Chinese dragon design on bronze ware in late Zhou Dynasty

In addition, a new dragon design appeared in ancient China. The upper lip was long and rolled up to the back and parallel to the trunk. Two dragons was usually arranged in an axially symmetrical manner on the bronze wares.

Beautiful dragon design

Lively and Romantic Bronze Dragon Design of Spring and Autumn and Warring States - the 2rd Great Change

The Spring and Autumn Period and the Warring States period were an era of division, disintegration of rites, and active ideology and culture. The dragon pattern of bronze wares in the early Spring and Autumn period basically continued the style of the late Western Zhou Dynasty, but it also changed slightly. For example, the body of the cross-dragon design was thinner. The monomer of curly dragon was smaller and had a dense distribution trend. The two-head dragons may intertwine. All kinds of signs indicated that the bronze dragon design would have a change.

Chinese dragon design on bronze ware in Spring and Autumn period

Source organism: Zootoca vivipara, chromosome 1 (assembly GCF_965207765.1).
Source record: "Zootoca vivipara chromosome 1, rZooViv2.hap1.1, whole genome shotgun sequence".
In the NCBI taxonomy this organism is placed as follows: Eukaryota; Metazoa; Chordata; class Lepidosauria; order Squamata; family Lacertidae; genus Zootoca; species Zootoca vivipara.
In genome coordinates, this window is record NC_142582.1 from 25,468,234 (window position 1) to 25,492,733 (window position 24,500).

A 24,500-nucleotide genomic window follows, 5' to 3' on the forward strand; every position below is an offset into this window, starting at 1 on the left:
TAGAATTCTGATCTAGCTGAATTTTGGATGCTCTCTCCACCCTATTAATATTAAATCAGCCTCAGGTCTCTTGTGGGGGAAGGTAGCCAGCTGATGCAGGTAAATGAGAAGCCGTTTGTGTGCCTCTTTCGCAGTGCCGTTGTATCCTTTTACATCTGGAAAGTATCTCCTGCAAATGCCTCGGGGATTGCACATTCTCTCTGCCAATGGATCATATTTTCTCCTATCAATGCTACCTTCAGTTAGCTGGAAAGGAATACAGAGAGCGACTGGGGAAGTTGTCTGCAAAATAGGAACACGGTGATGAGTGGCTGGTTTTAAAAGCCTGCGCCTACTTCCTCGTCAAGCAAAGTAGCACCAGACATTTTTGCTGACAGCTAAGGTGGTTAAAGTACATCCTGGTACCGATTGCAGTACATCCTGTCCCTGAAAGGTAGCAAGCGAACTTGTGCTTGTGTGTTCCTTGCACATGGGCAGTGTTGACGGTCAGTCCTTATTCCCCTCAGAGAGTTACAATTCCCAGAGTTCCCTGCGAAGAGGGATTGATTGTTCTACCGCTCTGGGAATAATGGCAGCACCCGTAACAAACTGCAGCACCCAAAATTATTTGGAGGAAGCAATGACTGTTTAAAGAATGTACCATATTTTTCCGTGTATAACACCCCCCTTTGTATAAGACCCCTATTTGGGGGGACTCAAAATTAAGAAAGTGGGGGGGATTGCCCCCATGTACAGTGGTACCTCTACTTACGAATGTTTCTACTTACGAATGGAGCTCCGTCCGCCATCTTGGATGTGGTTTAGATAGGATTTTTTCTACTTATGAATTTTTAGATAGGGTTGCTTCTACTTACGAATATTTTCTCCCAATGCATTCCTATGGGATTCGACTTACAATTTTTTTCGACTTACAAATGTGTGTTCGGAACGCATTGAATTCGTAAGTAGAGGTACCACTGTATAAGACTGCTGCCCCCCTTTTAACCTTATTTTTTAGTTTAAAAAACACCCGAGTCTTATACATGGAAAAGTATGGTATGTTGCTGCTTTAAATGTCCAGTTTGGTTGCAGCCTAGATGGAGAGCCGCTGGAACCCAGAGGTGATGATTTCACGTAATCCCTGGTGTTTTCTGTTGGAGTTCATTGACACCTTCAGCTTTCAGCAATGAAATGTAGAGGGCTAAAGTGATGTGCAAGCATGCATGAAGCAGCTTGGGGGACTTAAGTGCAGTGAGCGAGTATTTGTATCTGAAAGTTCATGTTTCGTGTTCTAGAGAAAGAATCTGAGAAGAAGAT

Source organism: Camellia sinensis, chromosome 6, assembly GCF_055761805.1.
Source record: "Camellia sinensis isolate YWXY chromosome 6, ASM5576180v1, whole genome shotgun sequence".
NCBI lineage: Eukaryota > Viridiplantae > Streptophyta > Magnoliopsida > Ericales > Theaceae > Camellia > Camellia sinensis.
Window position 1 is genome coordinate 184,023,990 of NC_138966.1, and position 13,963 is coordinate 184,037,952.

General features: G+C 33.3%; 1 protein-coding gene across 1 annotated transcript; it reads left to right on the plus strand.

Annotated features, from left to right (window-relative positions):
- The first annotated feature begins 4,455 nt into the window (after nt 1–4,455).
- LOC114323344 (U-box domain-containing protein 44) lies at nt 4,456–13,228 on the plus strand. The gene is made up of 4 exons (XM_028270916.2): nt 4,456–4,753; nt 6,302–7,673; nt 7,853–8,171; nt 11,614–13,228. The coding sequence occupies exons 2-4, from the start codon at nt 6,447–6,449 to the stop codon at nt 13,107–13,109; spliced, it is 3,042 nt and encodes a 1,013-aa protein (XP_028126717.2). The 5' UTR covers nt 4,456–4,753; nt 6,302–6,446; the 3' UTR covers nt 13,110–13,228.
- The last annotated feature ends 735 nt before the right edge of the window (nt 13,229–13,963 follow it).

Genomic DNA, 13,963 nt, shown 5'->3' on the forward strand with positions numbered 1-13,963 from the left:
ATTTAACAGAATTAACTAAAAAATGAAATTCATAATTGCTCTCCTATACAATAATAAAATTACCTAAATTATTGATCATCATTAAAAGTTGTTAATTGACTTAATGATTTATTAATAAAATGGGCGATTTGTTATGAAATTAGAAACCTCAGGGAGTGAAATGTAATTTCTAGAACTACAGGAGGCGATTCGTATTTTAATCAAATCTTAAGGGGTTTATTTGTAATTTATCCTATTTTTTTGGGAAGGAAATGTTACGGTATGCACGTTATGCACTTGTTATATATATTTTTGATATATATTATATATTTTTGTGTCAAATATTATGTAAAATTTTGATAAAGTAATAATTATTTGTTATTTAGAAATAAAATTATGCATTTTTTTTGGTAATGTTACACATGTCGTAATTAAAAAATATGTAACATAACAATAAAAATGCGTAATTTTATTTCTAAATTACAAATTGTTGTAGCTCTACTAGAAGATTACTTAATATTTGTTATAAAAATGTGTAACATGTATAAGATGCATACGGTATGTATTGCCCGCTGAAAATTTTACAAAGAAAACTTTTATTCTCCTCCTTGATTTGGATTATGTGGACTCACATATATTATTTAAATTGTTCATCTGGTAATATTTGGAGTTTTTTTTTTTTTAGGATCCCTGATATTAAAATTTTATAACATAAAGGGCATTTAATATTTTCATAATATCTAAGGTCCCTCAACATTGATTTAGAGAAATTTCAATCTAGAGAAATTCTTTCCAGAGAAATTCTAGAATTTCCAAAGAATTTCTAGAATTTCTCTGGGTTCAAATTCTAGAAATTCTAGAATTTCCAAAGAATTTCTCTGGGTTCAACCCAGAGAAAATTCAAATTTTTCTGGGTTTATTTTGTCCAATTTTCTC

In the middle and late Spring and Autumn period, bronze wares began to pay attention to its artistic aesthetics. People abandoned the dull, mysterious, dignified and rigid dragon designs, and began to create delicate, dense, neat and often symmetrical patterns. This new style of dragon design were lively and slightly romantic.

During this period, the simple corolla dragon pattern was removed from the historical stage, and then Panchi dragon design was seen on bronze wares. It consisted of several small dragons intertwining each other to form a symmetrical distribution. The dragon body could be fat or thin. Some dragons also spit out the tongue, revealing the lively atmosphere of the time.

Chinese dragon design on bronze ware in middle and late Spring and Autmn period